The FEMA National Business Emergency Operations Center (NBEOC) serves as a virtual information-sharing portal during disasters. They set up a virtual dashboard that helps coordinate disaster response by sharing state and local information. This information can include weather reports, road/port closures, supply chain disruptions, emergency declarations, and more.

Depending on the response level of a particular disaster, they often host daily conference calls with regional experts to provide updates on impacts to critical infrastructure within the affected area. Any multi-state private sector organization can receive access to this dashboard by reaching out to FEMA to request access. 

U.S. Small Business Administration Emergency Preparedness 

For small businesses, SBA has a collection of free resources that can assist you in building your emergency plan. It includes safety tips, checklists, and information on SBA’s Disaster Assistance program. There’s also information on handling specific types of disasters. 

Centers for Disease Control and Prevention (CDC) Emergency Preparedness and Response

The Centers for Disease Control and Prevention (CDC) has an emergency preparedness and response page that includes data and preparedness information that assists from a public health perspective. With the ongoing COVID-19 response, it’s vital to keep CDC guidance on your business’s radar to stay informed about all potential health threats and impacts.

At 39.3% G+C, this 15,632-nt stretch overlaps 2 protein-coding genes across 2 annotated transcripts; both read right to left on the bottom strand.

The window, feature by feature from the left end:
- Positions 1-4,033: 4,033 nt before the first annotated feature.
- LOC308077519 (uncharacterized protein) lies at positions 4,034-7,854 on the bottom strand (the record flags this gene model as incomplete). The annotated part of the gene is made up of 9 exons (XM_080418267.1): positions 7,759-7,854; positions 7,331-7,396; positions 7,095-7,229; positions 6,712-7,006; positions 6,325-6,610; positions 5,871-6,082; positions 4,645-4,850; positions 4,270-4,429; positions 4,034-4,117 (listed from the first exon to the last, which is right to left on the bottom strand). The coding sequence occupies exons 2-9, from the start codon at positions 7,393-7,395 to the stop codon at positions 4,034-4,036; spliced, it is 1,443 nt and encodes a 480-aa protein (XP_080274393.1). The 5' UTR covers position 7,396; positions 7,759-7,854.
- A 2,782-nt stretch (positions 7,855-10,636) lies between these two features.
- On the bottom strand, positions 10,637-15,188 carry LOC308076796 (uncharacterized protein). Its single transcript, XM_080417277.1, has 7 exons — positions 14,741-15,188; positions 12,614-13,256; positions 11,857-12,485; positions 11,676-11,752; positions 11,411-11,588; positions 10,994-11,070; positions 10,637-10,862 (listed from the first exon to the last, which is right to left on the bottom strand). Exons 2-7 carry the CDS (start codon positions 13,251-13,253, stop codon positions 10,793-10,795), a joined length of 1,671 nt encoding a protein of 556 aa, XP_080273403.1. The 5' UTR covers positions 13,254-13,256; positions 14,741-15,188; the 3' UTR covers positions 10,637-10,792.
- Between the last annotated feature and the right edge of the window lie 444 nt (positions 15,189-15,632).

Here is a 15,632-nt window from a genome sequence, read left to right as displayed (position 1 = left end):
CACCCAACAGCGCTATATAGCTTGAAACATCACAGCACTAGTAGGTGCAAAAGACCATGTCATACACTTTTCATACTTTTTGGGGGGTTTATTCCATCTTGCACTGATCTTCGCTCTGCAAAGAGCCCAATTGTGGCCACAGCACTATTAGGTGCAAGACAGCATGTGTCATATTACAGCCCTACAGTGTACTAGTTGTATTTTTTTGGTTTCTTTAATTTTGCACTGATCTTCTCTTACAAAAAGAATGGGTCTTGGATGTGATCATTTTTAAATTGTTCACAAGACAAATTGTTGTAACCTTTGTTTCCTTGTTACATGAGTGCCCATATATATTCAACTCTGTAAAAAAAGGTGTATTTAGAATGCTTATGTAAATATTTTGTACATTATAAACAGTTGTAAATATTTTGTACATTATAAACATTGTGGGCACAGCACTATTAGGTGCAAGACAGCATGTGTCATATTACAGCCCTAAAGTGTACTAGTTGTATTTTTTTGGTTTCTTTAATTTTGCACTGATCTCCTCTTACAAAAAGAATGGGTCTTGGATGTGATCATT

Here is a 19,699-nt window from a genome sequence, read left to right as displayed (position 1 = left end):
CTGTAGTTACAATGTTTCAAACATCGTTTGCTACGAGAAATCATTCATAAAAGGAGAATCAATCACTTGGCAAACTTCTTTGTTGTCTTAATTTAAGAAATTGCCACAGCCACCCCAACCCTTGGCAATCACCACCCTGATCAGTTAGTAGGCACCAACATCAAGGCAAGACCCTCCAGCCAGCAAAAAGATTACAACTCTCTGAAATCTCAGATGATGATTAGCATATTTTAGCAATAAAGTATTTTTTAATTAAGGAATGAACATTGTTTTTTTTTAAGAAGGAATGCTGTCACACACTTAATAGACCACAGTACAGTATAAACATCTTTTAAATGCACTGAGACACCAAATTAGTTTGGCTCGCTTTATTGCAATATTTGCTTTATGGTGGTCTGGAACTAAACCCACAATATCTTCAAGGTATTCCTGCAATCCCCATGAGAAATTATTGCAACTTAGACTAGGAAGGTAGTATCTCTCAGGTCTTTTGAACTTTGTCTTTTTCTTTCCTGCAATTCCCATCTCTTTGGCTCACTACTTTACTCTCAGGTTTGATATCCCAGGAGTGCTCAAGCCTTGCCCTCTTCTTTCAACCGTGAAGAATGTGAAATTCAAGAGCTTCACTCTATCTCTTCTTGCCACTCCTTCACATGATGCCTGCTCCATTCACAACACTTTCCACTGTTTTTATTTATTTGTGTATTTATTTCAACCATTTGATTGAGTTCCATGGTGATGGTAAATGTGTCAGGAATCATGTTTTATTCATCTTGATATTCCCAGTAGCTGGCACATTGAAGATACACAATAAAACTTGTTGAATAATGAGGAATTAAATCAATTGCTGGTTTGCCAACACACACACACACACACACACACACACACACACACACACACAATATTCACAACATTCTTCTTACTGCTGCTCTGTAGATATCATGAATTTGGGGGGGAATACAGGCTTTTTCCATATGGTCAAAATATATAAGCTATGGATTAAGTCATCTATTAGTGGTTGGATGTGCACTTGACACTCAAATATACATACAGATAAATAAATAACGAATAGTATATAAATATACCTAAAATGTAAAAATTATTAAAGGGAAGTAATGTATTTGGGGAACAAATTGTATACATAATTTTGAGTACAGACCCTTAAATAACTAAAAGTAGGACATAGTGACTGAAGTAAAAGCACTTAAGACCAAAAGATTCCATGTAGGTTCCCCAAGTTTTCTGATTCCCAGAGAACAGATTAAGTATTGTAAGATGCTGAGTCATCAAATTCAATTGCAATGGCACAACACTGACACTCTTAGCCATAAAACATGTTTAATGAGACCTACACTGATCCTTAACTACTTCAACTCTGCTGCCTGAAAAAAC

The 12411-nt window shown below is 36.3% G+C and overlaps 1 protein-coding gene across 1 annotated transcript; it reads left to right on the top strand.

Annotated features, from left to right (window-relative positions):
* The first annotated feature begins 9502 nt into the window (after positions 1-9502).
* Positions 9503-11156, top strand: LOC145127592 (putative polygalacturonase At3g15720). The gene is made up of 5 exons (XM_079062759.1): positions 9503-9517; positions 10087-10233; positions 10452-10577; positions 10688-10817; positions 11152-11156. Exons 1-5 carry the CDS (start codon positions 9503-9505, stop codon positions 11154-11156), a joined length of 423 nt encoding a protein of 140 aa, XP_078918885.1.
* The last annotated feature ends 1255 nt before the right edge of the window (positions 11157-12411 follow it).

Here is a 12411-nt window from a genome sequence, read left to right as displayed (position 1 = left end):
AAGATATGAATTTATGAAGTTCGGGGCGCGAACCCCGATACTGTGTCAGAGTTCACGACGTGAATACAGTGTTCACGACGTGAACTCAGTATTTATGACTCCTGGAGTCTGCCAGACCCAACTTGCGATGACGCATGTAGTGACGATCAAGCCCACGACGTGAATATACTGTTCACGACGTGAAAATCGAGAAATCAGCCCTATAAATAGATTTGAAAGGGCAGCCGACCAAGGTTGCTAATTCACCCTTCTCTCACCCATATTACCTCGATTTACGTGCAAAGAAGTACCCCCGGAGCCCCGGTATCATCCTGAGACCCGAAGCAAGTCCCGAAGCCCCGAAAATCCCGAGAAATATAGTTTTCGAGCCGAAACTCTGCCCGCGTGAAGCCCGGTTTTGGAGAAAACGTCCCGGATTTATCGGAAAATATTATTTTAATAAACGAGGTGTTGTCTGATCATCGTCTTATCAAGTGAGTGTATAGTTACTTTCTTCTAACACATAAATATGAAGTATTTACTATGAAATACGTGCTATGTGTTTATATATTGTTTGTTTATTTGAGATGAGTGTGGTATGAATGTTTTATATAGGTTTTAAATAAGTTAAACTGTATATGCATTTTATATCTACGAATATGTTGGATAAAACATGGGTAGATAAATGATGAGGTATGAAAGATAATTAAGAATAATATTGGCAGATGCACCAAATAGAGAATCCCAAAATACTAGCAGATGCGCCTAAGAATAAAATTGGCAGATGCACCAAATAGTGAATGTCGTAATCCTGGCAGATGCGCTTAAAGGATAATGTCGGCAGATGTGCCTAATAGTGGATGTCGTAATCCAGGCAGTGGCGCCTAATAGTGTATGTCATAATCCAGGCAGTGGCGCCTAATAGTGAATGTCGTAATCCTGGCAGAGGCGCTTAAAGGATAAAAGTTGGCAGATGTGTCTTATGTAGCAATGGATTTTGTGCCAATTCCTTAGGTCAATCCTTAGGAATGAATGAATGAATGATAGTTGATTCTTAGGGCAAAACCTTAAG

U.S. Computer Emergency Readiness Team (US-CERT)

The U.S. Computer Emergency Readiness Team prepares frequent reports on emerging cyber threats and malicious actors worldwide. They also provide updates on network and software patching updates to help keep your systems and machines as cyber-healthy as possible. 

The Department of Homeland Security (DHS) Active Shooter Booklet

While it seems impossible to prepare for a situation as unpredictable as an active shooter, there are measures you can take before one happens to mitigate it. The U.S. Department of Homeland Security (DHS) has compiled an Active Shooter Booklet that provides information on how to respond to an active shooter in a public or professional setting. It provides a typical active shooter profile as well as best practices for dealing with one. 

The key to improving disaster preparedness as a business

Keeping your business prepared for a disaster comes down to two words: be proactive. Think of your company’s disaster planning as a living thing. It requires attention and care all year round. Review your plan at least quarterly, with more reviews scheduled depending on your potential exposure to disaster. Get feedback from your company leadership, employees, and key stakeholders so that your plan reflects reality. 

Remember that with a little forethought, you can bolster your business against the threats of a disaster. National Preparedness Month may come in September, but you’ve got 12 months of the year to develop, examine, and improve your disaster preparedness posture. If you haven’t considered it yet, start now. If you have, there’s always room to grow.